Wednesday, September 12, 2012

Second Chances

Yesterday morning, just happened to be Sept. 11, I was stalking around the yard looking for photos.  As Socks ambled and stretched along the porch step stair, I thought how thankful I am he still frolics with us.  We almost lost him 12 days ago.  Gabe went out to feed the cats, and Socks was not there, nor came when called.  After a worried search, Gabe found him under the deck, unresponsive in a box.  Gabe drug him out.  Socks was alive, but draped his collapsing body upon Gabe.  He was too weak to move much and cried in pain when we handled him.  We put him in his bed and asked the Lord for wisdom to know how to help him and for healing.   I boiled a piece of long frozen lamb liver in water until there was a strong smelling, yellowish-brown broth and fed the broth to Socks with a small syringe.  I was very relieved to find it activated a good swallowing reflex.  After two feedings, Socks made it through the night and was able to lay with his head up the next day.  He was eating on his own and back on his paws within another day or two.  As I walked around the yard, I realized there is a lot of life around my yard that was nearly lost, but contained enough spark to reignite.  More than a few plants hit drought, dried up, looked to be laid waste.  I have tangible pictures of reviving what was almost lost from error, carelessness, forgetfulness, or absence.  It took some care, a bit of hope, a steady dose of water, some new soil, and above all that invisible spark of life not yet snuffed out.  In the natural order of things, I'm amazed at the propensity for revival, for renewal, for restoration, for the come back.  And then I reflect upon their Creator, the God who speaks life into existence.  He is not only the God of restoration, but of rebirth and resurrection.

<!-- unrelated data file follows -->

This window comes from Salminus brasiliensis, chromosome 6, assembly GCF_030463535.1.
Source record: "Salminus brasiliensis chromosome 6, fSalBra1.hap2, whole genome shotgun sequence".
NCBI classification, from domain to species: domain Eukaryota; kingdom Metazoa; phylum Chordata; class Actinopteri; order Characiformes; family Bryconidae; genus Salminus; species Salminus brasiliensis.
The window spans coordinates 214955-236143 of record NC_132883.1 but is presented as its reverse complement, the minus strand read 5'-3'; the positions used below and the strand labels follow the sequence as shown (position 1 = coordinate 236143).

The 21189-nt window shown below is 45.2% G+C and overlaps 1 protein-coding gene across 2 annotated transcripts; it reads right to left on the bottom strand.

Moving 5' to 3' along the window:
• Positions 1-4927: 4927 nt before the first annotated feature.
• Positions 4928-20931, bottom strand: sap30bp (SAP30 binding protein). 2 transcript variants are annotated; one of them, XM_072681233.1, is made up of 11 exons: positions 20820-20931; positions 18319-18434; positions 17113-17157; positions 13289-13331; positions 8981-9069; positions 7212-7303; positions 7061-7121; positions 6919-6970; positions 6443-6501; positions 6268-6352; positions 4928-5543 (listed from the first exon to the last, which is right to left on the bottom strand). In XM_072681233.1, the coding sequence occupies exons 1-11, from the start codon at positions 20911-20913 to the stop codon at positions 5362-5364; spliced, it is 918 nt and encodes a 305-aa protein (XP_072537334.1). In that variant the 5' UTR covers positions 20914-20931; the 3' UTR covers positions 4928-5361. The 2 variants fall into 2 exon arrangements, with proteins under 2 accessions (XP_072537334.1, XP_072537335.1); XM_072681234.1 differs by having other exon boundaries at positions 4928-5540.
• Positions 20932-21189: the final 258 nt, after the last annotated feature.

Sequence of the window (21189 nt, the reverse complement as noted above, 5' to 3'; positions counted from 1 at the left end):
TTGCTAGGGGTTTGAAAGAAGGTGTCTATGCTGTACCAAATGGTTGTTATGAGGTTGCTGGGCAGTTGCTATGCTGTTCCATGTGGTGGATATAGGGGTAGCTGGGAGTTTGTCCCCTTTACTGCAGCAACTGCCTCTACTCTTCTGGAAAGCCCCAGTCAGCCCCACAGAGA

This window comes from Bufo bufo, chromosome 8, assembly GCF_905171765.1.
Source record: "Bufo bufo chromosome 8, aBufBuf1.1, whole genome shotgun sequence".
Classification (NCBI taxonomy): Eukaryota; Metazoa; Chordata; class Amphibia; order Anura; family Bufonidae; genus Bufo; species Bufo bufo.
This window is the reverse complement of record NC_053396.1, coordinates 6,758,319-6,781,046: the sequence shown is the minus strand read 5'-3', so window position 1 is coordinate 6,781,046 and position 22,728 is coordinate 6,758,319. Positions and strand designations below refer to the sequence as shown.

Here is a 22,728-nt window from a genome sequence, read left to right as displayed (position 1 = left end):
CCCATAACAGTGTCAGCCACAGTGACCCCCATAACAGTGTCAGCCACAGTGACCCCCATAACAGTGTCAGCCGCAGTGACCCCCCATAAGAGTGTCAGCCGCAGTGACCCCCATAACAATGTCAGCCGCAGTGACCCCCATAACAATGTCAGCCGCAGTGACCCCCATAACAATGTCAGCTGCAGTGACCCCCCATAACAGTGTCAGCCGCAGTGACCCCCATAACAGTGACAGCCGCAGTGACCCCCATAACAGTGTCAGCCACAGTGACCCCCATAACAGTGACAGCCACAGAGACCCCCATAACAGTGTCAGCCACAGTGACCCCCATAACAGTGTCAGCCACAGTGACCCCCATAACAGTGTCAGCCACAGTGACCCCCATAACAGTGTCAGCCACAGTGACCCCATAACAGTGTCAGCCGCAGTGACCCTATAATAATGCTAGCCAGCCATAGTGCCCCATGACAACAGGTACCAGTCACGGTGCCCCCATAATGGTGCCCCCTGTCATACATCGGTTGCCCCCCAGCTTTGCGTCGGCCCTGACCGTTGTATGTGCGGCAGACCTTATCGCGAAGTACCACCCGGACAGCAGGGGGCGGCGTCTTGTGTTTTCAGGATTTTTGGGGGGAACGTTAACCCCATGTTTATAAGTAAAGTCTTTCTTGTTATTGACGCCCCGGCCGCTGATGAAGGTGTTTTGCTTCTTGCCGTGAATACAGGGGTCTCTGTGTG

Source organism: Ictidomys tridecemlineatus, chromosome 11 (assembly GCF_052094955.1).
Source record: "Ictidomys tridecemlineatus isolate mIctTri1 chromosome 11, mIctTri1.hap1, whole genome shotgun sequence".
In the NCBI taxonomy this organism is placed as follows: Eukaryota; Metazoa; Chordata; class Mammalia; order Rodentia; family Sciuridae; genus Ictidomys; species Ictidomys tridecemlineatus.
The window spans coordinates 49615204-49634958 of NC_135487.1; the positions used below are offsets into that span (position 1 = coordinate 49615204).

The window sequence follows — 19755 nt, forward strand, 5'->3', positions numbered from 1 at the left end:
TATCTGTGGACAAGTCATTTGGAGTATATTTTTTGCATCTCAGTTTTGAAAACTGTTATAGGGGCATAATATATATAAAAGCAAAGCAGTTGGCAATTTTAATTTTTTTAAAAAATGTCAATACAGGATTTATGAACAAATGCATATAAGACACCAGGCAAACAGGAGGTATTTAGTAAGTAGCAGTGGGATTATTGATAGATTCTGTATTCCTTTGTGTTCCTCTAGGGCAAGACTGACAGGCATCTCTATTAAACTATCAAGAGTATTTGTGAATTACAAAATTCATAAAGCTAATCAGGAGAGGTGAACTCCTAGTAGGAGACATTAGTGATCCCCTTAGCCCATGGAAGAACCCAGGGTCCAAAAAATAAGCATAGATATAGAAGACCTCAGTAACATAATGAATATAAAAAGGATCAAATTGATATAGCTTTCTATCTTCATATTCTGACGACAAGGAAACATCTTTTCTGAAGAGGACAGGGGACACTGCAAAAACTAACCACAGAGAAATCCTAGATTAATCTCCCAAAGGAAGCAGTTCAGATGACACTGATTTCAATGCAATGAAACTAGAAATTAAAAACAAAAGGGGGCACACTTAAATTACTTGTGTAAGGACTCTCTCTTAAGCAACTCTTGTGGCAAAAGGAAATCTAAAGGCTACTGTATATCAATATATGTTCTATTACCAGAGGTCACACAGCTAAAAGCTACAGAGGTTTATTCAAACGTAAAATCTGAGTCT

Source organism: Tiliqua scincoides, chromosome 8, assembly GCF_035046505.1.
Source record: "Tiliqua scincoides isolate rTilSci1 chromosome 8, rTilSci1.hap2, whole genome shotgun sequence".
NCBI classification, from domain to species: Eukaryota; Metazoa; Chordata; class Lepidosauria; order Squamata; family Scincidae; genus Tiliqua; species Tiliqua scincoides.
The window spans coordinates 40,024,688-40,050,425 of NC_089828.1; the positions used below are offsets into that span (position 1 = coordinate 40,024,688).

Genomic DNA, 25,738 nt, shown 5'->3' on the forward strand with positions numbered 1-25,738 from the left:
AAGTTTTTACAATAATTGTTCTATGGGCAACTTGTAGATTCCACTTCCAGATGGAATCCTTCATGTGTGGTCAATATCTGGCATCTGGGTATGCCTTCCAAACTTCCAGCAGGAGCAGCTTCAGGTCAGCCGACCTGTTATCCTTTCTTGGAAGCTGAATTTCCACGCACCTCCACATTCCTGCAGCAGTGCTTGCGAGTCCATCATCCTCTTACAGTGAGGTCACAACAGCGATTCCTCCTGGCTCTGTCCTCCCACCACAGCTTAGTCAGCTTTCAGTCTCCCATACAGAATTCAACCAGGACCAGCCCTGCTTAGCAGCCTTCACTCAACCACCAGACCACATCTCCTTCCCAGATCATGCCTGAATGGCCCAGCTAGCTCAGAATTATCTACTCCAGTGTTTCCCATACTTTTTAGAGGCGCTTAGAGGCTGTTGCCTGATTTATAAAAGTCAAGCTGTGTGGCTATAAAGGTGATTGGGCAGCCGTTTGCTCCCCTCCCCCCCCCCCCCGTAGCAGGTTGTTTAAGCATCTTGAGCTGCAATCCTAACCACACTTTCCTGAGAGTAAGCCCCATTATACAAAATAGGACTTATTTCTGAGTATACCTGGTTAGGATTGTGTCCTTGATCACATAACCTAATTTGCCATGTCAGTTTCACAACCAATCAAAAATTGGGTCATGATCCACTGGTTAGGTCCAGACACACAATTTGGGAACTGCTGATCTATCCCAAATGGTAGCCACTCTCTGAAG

This gifted hydrangea so nearly died in its pot last year.  Seeing it bloom this season was a gift all over again to me.

Ahhhh....

Lavender in a new pot is growing!  Makes me happy.

Very special friendship rosemary tree, was dying from the inside out from arid, sandy soil.  I was horrified when I discovered its distress, and am so thankful for its revival.  A longest, bestest friend gifted this to me on my birthday.

Poor blueberries dried up with their first year's fruit on the vine while we were on vacation.  They shed two-thirds, to all, of their summer leaves and had to re-leaf in August!  They are survivors.

Here is new life from wild seeding of calendula and parsley, as well as the kids fall planting.  Last year my parsley and some calendulas overwintered.  I am so pleased to have some young parsley.  The kids planted some cold weather seeds, kale and chard, so these might survive the winter too and give us some tender early spring leaves.

This basil survived the outdoors and slugs long enough to be rescued and put on my window sill.  It gets just enough light, and does not escape my notice when it is a dry stick!  It was literally a dry stick one day.  I could have crumbled it into a spice jar, and now look at it!  It had just enough life to still pull water and revive.

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